I love going into the winter solstice. Here in New Hampshire we already have a thick blanket of white snow which insulates the ground and literally makes things quieter. When the earth gets a blanket of fresh, fluffy snow the sound waves are absorbed and dampened – much the same effect as when a building wall is sound proofed by adding foam and fiber to the walls. Add to this the white color unbroken except for the occasional deer or fox track, and I find the whole scene brings quiet to my mind as well.
Along with the dropping temperatures and arrival of snow, the solstice brings a blessed darkening of the light. We literally go into darkness – that is if we let ourselves. There is a strange irony to the way that at this time of darkness in the northern hemisphere we are inundated with the hype of holiday shopping and glitter. Underneath the glitz if I listen carefully I can hear the deep river of darkness calling me – calling me to rest more, stoke the fires and still with a warm cup of tea nestled between my hands. This river of darkness calls me home, literally and figuratively. It is the same river that I touch every month in my practice of silence.
If there is a wish I have for myself and actually the whole planet, it is the wish that the true purpose and power of darkness is understood and honored more fully. All the ecosystems of our planet honor the place that darkness nurtures. Seeds are always planted and need to gestate in the dark, undisturbed until they are ready to grow and reach for the light. And well before they reach for the light, their first stirring are deep in the dark, sending roots into the dark from which they drawn strength, sustenance and stability. Without this deep root system in the dark, all vegetation would fall over the minute it broke surface and reached for the sun.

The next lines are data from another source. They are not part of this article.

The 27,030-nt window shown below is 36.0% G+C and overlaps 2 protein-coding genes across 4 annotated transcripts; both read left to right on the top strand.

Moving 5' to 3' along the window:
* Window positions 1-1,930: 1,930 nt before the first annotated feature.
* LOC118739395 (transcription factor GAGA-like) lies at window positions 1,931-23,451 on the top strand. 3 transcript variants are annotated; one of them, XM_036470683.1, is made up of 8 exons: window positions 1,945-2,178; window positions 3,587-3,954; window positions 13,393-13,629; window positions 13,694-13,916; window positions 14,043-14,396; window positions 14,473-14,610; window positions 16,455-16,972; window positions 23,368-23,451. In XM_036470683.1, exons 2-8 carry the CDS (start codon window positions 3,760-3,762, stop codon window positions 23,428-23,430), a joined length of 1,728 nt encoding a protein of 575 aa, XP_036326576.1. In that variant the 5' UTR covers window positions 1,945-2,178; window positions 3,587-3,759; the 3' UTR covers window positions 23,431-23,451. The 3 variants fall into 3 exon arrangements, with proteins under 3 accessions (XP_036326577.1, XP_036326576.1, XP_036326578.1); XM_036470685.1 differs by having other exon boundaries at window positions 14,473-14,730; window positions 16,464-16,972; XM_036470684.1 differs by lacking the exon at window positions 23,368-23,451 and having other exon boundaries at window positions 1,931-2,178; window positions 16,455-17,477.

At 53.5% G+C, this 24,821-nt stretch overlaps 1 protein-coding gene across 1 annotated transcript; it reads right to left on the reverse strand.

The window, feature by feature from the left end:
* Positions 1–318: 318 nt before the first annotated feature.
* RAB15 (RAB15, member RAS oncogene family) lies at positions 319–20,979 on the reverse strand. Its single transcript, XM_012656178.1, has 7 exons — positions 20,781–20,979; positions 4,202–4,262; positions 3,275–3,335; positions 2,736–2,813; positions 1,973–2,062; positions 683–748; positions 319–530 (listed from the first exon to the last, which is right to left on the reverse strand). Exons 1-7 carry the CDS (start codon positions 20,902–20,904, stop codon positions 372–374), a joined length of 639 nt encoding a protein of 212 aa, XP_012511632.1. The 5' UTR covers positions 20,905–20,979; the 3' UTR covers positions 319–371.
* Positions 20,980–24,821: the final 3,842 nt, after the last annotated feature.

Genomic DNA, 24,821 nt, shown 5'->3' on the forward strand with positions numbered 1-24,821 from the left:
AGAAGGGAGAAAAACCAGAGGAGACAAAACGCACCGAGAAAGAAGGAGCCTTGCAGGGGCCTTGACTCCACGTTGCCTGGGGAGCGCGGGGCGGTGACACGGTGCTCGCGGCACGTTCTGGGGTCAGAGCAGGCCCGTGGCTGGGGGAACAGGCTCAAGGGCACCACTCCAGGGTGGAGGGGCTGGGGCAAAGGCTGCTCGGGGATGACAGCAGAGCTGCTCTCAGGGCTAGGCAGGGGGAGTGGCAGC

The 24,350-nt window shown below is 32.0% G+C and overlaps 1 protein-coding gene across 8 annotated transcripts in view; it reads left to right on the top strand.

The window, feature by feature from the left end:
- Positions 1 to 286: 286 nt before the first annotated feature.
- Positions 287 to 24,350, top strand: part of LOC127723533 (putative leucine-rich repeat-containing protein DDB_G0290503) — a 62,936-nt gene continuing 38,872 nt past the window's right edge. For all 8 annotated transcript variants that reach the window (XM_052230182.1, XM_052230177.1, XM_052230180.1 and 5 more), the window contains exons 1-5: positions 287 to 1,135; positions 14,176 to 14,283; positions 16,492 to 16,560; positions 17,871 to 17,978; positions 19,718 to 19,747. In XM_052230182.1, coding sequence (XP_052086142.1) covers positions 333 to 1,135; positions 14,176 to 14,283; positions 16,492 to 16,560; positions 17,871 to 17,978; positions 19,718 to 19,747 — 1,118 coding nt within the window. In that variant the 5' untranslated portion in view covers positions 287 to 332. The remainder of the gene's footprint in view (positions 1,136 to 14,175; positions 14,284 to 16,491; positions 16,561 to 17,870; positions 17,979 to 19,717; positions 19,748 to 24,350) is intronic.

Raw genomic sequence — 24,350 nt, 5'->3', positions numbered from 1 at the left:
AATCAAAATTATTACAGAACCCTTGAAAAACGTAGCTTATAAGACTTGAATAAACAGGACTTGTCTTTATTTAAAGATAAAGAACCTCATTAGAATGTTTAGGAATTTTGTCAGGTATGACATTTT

Although I already knew this basic fact, I have come to a much deeper appreciation of how truly important this deep, dark rootedness is to all of life. On the 55 acres of land that are ours to steward here in New England, the bulk of the property is trees and the main tree is Red Oak. Oak trees epitomize this dynamic of rooting. Like all trees they need direct sunlight to grow and thrive and the oak compete with other trees like White Pine, which grows much more quickly, has a much shallower root system and a shorter life-span than Oak. We are in the process of thinning out some of the very large White Pine on the property so that the small, oak seedling that have been waiting - sometimes for decades but all the while sending down more and more roots - can shoot for the sun. And when they finally shoot for the sun, they can grow for hundreds of years.
Walking through the woods seeing these tiny oak shoots scattered underneath their giant grandmother and grandfather oaks, I wonder how deep their roots have gone and how long they have been waiting until it is their moment to grow. Patience and unconditional surrender is the energy that I feel deeply as I wander through our grand forests. Patience and surrender born of years of growing deep roots in the darkness until the time is perfect to burst forth and take their place as the next generation of this beautiful forest. One tree among many, each with its own beauty, character and stature.
Contemplating the beauty of these long-arc cycles and the natural seasons of our land, I am filled with gratitude for the way life works and that I, too, am deeply connected to these exact same rhythms myself. We all are.
May you each take time over this solstice season to let yourself go into the darkness, grow down into the deeply rich soil of your own soul and lay strong roots of quiet strength for the year ahead. I think it is this quiet strength that will allow us all to find our way in these days ahead.